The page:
St. Martin's Griffin
The Invasion Year is the seventeenth tale in Dewey Lambdin's smashing naval adventure series.
For a fellow like Captain Alan Lewrie, Royal Navy, who despises the French worse than the Devil hates Holy Water, it's hellish-hard to gain a reputation for saving them, not once but twice, when the French refugees from Haiti surrender to England rather than the vengeful ex-slave armies in November of 1803!
After that, it could be "all claret and cruising" in the Caribbean, but for a home-bound sugar convoy, one so frustrating as to make even the happy-go-lucky Alan Lewrie tear his hair out, kick furniture, and curse like . . . well, like a sailor!
Back in England for the first time in two years, there are honors from the Crown for gallant service . . . a lot more than he expected from King George III, who was having a bad morning, then a chance to move in Society after an introduction to an intriguing daughter of a peer. But then come secret orders to experiment with several types of "infernal engines of war," which might delay or postpone the dreaded cross-Channel invasion by Napoleon Bonaparte, his huge army, and his thousands of invasion craft. For the rest of 1804, Alan Lewrie and his crew of the Reliant frigate will deal with things more dangerous to them than they may prove to be to the French!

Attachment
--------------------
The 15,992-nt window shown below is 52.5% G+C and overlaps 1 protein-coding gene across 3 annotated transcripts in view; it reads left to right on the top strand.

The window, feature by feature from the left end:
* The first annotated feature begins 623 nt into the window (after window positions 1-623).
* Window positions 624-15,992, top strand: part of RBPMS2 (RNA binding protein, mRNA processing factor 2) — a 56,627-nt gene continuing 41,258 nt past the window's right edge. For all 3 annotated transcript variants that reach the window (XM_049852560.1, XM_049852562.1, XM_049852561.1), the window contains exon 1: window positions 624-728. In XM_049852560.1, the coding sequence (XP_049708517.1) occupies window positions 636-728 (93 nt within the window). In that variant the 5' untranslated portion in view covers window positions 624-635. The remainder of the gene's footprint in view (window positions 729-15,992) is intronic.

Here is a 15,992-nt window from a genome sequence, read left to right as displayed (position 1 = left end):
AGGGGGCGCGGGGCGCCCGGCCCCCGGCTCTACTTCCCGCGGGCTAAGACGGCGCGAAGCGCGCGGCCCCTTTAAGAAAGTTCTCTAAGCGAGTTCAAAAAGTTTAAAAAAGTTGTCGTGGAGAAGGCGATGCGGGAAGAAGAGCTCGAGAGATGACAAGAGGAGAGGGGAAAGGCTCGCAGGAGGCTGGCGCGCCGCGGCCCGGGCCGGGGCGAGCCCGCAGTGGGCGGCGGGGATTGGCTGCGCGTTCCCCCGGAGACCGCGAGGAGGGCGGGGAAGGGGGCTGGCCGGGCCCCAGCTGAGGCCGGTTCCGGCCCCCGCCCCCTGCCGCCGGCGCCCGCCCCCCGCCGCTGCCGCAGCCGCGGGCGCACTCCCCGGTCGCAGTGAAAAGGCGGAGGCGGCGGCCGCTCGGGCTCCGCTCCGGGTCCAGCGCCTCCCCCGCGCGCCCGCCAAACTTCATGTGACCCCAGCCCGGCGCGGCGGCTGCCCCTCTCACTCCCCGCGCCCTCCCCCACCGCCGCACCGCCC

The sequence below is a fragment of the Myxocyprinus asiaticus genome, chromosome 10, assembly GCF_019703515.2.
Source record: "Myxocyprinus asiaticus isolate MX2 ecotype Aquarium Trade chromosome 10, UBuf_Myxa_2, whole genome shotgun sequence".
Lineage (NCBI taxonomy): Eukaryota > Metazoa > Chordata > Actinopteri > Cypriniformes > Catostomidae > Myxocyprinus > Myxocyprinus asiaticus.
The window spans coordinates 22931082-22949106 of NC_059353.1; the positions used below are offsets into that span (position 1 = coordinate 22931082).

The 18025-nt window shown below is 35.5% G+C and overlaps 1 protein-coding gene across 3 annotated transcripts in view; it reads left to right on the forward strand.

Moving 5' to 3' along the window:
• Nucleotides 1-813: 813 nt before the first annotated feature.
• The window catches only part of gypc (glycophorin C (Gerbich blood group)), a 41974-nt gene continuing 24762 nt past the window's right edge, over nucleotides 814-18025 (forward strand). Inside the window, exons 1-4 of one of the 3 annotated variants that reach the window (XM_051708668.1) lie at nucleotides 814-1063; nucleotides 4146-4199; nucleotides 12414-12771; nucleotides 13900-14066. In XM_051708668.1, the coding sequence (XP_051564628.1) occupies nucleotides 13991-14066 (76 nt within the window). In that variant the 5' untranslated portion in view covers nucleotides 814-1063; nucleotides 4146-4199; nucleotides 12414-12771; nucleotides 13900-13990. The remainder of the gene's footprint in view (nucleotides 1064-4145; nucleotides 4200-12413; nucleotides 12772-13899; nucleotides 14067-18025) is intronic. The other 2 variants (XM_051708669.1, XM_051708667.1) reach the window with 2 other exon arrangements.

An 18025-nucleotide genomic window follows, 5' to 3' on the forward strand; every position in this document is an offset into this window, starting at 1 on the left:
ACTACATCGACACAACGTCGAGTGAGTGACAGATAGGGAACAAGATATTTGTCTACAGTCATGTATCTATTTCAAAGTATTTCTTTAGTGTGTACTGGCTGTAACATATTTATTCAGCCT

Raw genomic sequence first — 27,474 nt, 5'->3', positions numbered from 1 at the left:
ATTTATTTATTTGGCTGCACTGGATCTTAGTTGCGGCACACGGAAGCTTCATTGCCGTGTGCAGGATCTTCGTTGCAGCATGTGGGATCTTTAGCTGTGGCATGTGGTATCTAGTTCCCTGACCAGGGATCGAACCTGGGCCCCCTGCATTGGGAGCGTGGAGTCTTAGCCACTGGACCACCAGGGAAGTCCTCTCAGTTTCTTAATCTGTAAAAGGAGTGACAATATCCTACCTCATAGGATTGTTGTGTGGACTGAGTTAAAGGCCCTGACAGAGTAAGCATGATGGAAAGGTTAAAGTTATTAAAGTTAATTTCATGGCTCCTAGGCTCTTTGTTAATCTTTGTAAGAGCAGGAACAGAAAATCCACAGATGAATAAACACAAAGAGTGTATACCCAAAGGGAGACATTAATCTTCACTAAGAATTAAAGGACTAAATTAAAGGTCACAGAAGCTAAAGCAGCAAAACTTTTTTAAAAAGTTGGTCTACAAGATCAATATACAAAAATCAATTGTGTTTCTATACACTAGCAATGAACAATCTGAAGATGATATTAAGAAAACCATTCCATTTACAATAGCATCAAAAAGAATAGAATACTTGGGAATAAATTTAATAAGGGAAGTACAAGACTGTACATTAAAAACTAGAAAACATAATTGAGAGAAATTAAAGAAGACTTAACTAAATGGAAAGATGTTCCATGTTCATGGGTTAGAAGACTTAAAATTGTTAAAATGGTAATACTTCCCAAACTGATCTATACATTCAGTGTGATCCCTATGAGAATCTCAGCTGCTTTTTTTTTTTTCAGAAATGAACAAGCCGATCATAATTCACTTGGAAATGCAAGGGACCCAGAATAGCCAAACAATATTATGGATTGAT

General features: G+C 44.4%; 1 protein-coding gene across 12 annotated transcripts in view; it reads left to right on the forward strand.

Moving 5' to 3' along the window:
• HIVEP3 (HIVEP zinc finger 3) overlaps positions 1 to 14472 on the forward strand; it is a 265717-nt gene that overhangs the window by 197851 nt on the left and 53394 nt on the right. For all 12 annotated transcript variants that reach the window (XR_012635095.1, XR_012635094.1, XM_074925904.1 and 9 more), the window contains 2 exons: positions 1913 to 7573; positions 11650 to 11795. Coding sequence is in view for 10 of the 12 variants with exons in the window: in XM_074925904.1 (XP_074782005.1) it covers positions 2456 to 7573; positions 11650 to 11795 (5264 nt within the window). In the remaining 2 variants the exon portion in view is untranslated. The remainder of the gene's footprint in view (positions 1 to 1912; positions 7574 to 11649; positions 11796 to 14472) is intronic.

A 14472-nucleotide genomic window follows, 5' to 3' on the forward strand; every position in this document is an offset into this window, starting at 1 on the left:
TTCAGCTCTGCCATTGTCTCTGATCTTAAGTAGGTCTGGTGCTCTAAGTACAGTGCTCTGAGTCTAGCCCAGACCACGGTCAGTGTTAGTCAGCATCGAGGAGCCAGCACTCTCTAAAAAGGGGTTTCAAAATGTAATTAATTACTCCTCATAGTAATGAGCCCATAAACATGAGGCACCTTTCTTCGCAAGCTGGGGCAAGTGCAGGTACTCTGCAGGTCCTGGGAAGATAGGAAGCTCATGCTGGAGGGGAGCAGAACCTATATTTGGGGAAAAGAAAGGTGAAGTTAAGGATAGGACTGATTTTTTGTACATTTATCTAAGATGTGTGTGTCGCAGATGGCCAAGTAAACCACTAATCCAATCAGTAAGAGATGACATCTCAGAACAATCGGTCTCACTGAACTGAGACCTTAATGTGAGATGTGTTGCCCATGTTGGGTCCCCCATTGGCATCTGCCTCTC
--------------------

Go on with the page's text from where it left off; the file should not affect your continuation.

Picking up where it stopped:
Praise for THE INVASION YEAR:
"Newcomers to the series will delight in Lambdin’s expert deployment of period detail; his mastery of the details of life on a 19th-century frigate; and the irresistible Captain Alan Lewrie himself. A pleasant blend of light humor, drama and cracking historical naval action."--Kirkus Reviews
"You might say Dewey Lambdin is in a groove." --HistoryWire.com
Praise for the Alan Lewrie Series:
“Stunning naval adventure, reeking of powder and mayhem. I wish I had written this series.”--Bernard Cornwell
"If Horatio Hornblower is the gentleman's sailor and Jack Aubrey is the thinking man's sailor, Lewrie is of and for the working class. Pugnacious and randy, he's a refreshing sea breeze."--San Jose Mercury News
“Readers who haven’t yet sampled Lewrie’s adventures need only know that comparisons to Forester and O’Brian are entirely appropriate."--Booklist
“You could get addicted to this series. Easily.”--The New York Times Book Review
“The brilliantly stylish American master of salty-tongued British naval tales.”--Kirkus Reviews
“The best naval adventure series since C. S. Forester.”--Library Journal
“Lewrie is a marvelous creation, resourceful and bold.”--James L. Nelson, author of the Revolution at Sea Saga